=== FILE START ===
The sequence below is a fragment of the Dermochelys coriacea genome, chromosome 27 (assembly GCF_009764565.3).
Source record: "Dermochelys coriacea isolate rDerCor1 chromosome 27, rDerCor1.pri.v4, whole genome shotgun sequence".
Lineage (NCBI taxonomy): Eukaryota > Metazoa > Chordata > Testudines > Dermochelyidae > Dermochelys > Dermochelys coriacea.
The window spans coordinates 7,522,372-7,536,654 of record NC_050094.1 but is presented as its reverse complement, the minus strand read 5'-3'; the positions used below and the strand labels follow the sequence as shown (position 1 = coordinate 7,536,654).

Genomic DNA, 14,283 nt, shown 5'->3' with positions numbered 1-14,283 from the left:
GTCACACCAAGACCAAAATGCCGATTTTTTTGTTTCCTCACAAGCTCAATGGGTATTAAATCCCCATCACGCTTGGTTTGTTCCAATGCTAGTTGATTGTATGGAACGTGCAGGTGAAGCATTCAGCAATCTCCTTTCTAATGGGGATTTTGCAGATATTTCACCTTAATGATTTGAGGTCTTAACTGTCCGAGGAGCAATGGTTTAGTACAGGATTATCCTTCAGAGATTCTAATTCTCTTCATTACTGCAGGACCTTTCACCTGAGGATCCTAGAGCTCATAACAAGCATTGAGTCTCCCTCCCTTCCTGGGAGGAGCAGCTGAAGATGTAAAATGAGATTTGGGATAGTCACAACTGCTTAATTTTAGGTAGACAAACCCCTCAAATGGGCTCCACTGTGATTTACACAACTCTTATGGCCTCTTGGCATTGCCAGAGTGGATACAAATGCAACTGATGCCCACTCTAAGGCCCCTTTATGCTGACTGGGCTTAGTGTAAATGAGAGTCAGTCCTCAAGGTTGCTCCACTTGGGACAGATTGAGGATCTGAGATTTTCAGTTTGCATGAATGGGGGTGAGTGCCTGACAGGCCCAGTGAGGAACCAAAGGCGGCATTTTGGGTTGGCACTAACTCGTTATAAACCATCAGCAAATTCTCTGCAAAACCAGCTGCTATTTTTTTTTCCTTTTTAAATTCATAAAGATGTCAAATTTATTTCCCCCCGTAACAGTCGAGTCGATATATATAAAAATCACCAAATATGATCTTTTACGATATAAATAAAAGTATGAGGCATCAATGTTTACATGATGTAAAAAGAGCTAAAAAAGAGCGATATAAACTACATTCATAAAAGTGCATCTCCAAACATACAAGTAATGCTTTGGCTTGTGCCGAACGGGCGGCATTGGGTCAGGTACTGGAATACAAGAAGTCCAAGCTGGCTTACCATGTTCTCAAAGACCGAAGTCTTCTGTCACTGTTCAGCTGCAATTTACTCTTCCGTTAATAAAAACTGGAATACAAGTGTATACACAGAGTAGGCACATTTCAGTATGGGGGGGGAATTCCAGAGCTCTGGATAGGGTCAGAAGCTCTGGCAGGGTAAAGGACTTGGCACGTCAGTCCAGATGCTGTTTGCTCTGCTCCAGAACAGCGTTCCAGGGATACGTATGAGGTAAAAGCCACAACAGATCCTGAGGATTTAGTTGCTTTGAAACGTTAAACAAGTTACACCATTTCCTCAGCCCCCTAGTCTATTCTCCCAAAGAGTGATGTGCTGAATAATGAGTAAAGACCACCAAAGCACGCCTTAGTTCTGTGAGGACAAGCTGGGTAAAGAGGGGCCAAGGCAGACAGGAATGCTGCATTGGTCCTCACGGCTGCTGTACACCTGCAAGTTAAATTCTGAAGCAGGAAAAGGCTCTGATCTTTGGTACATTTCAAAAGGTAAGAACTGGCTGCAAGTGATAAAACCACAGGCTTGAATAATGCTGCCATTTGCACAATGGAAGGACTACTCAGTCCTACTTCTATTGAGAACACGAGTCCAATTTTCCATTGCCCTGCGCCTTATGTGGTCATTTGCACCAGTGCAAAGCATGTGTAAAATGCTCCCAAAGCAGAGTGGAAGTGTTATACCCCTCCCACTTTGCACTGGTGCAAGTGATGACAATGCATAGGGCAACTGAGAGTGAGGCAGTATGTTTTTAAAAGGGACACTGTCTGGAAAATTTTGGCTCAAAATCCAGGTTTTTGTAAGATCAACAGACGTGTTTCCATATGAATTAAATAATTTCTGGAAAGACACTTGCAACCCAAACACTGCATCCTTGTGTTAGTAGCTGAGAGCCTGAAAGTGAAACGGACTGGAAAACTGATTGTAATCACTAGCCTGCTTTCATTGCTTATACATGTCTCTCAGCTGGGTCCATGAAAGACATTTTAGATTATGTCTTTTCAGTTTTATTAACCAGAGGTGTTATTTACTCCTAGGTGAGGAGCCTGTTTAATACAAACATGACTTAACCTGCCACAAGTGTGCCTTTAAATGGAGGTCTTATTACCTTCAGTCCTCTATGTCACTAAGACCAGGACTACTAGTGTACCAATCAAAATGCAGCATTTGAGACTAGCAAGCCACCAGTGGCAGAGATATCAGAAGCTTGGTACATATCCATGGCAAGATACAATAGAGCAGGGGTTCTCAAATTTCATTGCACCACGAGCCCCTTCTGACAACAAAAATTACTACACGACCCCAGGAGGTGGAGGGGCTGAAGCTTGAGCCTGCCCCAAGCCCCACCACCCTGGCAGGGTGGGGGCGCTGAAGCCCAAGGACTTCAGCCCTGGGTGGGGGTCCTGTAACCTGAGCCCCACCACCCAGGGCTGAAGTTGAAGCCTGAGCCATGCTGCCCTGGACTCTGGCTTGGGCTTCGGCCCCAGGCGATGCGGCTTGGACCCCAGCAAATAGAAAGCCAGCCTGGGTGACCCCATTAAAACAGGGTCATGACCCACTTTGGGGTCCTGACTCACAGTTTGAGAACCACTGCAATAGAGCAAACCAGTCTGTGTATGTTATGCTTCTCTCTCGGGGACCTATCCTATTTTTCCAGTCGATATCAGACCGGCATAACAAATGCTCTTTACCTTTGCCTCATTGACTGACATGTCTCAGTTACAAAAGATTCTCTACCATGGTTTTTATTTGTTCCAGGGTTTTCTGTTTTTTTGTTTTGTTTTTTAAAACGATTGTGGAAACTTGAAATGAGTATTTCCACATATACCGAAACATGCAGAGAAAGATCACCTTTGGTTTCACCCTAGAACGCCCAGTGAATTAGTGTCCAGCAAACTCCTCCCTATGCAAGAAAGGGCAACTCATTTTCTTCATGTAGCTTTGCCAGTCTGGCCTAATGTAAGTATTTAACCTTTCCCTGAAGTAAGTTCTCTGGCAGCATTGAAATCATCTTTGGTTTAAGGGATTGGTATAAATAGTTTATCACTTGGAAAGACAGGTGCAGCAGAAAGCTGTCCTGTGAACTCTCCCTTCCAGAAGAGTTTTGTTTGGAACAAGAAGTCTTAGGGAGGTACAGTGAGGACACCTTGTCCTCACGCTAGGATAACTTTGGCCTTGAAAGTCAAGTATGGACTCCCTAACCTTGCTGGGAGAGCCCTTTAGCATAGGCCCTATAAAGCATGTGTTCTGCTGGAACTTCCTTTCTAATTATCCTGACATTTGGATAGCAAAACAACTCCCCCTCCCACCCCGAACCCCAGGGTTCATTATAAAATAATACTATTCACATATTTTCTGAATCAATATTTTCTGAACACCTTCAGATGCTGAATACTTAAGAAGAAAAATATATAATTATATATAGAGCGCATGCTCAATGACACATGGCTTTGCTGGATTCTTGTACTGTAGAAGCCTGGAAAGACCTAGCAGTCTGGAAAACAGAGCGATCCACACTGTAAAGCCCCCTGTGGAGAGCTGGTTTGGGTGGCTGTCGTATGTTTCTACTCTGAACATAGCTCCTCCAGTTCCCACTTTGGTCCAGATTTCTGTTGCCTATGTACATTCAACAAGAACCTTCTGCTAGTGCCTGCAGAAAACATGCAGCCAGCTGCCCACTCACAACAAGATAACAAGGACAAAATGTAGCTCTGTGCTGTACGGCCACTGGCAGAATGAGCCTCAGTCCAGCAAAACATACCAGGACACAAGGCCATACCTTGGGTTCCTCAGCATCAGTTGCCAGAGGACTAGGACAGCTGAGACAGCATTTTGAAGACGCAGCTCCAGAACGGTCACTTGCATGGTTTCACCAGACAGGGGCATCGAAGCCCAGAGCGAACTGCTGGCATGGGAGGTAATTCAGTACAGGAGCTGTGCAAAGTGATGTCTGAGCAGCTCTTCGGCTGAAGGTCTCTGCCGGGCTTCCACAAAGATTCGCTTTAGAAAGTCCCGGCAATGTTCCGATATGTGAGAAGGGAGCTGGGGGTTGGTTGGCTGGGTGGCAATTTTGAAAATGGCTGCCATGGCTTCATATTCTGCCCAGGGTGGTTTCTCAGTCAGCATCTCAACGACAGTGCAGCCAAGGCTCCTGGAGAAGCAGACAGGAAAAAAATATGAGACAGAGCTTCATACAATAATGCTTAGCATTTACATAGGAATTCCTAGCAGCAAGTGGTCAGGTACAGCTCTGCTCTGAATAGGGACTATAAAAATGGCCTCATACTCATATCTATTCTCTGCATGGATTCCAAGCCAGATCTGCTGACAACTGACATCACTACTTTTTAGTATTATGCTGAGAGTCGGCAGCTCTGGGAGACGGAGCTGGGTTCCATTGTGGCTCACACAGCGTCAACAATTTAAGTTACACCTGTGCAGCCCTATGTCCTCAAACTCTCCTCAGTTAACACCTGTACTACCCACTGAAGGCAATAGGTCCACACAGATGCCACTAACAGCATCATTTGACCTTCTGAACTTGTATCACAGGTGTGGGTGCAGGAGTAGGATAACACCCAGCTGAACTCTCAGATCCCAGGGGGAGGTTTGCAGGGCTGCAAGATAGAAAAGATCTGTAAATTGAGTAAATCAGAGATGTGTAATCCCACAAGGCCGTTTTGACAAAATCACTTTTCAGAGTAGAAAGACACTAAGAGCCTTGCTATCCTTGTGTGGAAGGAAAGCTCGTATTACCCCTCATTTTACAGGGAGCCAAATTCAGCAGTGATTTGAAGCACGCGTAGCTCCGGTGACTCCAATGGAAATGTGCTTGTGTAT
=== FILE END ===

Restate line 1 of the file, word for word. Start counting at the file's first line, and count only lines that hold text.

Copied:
The sequence below is a fragment of the Dermochelys coriacea genome, chromosome 27 (assembly GCF_009764565.3).